“Those tools are there; people just have to be educated on them,” Urhahn said.
Urhahn said in Williamson County there are other services she hopes residents take advantage of. She said the EMA has an agreement with the Lions Club to help after severe weather. Her office keeps lists of vulnerable persons and their addresses so that in times of crisis, members of the club can go check on these residents.
Urhahn said she also keeps a list of storm shelter locations that is used after major weather events. She said first responders will use this list, which is kept locked up until it is needed, to know where to check for residents after a storm. If someone is not found at their home, they will also be searched for in their storm shelter if they are on the list.
Remnants of previous weeks’ bad weather are still in the region. The U.S. 51 bridge at Cairo reopened Thursday afternoon after it was closed this past Friday because of high Ohio River levels. In Metropolis, there is still a river flood warning. According to an 8 p.m. update from the National Weather Service on Wednesday, the Ohio River was at 52.6 feet. It said flood stage begins at 37 feet.
CARBONDALE — A flood warning by the National Weather Service in Paducah was still in effect for Jackson, Union and Alexander counties as of Thursday, but the worst of the flooding — which threatened levees, forced scores of roadway closures and led several counties to declare states of disaster — appeared to be over.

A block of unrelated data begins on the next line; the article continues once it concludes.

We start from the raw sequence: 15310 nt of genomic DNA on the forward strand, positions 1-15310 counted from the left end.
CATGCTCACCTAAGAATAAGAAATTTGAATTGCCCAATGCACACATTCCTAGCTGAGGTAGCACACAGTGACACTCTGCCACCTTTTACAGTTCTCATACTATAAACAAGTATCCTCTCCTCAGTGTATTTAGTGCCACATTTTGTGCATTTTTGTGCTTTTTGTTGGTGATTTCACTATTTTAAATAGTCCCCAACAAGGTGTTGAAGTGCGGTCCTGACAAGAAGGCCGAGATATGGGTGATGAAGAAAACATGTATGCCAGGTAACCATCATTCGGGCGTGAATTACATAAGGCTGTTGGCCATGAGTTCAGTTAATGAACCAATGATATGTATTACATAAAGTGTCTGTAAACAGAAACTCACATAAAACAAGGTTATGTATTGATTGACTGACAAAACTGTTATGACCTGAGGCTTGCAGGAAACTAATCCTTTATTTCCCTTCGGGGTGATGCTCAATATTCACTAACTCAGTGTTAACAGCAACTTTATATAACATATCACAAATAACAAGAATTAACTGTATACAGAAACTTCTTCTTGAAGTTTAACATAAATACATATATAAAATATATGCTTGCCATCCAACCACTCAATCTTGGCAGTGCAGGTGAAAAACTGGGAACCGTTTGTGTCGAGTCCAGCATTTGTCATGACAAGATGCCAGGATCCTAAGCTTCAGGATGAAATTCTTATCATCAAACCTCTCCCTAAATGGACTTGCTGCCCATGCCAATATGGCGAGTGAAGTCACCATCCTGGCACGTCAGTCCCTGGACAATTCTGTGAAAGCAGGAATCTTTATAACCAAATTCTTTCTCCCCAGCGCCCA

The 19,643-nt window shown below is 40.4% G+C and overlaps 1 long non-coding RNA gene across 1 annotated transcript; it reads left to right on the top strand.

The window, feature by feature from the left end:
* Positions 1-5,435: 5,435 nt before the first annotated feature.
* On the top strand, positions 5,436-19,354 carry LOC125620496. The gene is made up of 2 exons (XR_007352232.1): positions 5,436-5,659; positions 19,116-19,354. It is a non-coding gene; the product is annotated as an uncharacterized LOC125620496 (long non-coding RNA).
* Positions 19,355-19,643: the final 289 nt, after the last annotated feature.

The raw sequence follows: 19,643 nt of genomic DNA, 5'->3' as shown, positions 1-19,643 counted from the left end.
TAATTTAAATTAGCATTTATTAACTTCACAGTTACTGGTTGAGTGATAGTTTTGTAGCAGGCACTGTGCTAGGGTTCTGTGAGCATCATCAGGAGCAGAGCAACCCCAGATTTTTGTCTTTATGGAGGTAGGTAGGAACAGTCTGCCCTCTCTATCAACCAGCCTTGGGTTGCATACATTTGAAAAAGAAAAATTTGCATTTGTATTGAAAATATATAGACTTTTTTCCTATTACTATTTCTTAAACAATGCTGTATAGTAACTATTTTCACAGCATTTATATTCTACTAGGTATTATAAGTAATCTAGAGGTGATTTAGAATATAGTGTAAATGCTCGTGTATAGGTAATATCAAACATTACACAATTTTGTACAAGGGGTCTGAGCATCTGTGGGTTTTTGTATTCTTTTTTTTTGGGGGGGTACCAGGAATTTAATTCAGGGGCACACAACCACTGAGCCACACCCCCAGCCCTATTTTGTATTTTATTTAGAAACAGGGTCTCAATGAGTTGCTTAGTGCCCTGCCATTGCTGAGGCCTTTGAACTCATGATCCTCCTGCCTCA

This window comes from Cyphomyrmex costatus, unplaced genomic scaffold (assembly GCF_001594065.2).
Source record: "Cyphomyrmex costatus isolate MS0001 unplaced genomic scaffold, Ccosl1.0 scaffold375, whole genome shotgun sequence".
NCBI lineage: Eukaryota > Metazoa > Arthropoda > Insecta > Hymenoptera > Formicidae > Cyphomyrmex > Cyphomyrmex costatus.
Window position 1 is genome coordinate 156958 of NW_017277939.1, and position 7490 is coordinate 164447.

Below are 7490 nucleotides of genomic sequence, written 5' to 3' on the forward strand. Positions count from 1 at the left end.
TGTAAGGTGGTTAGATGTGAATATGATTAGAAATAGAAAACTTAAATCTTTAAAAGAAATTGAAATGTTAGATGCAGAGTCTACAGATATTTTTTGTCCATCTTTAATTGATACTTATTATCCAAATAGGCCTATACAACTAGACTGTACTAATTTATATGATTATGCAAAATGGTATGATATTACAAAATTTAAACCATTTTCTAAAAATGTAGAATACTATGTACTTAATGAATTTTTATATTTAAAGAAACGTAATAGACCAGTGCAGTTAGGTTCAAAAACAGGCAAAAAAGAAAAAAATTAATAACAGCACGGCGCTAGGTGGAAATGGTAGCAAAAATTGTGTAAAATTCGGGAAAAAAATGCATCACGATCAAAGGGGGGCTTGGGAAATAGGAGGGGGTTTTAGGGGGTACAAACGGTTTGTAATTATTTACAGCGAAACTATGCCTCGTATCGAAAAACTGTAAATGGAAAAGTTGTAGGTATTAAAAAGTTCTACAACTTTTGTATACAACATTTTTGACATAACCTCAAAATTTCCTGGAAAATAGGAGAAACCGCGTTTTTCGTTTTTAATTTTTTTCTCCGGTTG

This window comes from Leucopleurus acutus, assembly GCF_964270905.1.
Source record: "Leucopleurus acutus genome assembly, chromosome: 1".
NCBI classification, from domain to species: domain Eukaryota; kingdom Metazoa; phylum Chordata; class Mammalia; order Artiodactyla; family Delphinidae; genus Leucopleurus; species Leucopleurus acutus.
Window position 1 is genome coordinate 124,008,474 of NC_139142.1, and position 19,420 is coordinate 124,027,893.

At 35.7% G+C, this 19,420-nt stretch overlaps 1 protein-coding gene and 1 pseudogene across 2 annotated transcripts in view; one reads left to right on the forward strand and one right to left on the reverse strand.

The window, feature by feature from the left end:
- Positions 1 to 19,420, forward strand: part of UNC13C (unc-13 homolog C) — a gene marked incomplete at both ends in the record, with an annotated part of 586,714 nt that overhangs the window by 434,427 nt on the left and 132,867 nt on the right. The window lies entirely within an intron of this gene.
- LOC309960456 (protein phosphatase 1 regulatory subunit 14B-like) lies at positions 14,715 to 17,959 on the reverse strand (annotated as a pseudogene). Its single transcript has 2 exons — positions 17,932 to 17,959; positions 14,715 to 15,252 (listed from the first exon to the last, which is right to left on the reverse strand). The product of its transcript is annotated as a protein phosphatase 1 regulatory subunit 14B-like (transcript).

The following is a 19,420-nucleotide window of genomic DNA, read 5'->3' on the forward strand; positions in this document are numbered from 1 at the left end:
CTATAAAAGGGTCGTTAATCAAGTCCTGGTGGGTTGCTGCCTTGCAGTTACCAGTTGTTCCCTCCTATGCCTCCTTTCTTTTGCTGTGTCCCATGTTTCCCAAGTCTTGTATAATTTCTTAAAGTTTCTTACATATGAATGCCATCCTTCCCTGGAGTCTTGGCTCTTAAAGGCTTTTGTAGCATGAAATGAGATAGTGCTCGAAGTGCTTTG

Wielgos said while she had no projections to give about what this year’s storm season could look like and just how severe it could be, she stressed that being informed was the best advice she could give.
Urhahn said one way to stay on top of local weather and emergencies is through the NIXLE messaging services. This is a text-messaging service that, according to its website, provides users with information from their local emergency responders and school systems. To sign up for the service, users should text their zip code to 888777.
Hall said since the flood in 2016, she and her family take forecasts a lot more seriously.
“You pay more attention to announcements and things like that,” she said. “You don’t take it for granted that ‘Oh, things will be fine.’”
Hall even uses their experience to remind her kids to clean their rooms.
“Now, what if you had to pack this room really quick?” she asks them when their rooms get messy.
After all the discussion about preparedness, Urhahn circled back to one main theme.
“If I could encourage anyone to do anything is to have as many layers as possible when it comes to communication,” she said.